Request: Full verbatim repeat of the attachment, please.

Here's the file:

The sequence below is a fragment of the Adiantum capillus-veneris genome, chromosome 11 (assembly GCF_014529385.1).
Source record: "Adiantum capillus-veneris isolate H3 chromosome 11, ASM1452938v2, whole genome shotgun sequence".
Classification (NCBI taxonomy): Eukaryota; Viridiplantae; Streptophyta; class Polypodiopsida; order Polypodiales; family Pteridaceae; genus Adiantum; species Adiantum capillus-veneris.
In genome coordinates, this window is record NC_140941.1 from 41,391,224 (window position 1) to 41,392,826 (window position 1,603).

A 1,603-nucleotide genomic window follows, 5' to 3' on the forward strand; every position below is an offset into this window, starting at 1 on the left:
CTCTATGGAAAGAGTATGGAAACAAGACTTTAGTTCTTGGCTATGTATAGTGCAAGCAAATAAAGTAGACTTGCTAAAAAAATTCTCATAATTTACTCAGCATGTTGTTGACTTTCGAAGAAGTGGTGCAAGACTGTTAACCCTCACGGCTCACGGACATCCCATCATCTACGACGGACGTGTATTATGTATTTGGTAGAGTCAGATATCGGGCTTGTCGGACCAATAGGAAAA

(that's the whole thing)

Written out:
The sequence below is a fragment of the Adiantum capillus-veneris genome, chromosome 11 (assembly GCF_014529385.1).
Source record: "Adiantum capillus-veneris isolate H3 chromosome 11, ASM1452938v2, whole genome shotgun sequence".
Classification (NCBI taxonomy): Eukaryota; Viridiplantae; Streptophyta; class Polypodiopsida; order Polypodiales; family Pteridaceae; genus Adiantum; species Adiantum capillus-veneris.
In genome coordinates, this window is record NC_140941.1 from 41,391,224 (window position 1) to 41,392,826 (window position 1,603).

A 1,603-nucleotide genomic window follows, 5' to 3' on the forward strand; every position below is an offset into this window, starting at 1 on the left:
CTCTATGGAAAGAGTATGGAAACAAGACTTTAGTTCTTGGCTATGTATAGTGCAAGCAAATAAAGTAGACTTGCTAAAAAAATTCTCATAATTTACTCAGCATGTTGTTGACTTTCGAAGAAGTGGTGCAAGACTGTTAACCCTCACGGCTCACGGACATCCCATCATCTACGACGGACGTGTATTATGTATTTGGTAGAGTCAGATATCGGGCTTGTCGGACCAATAGGAAAA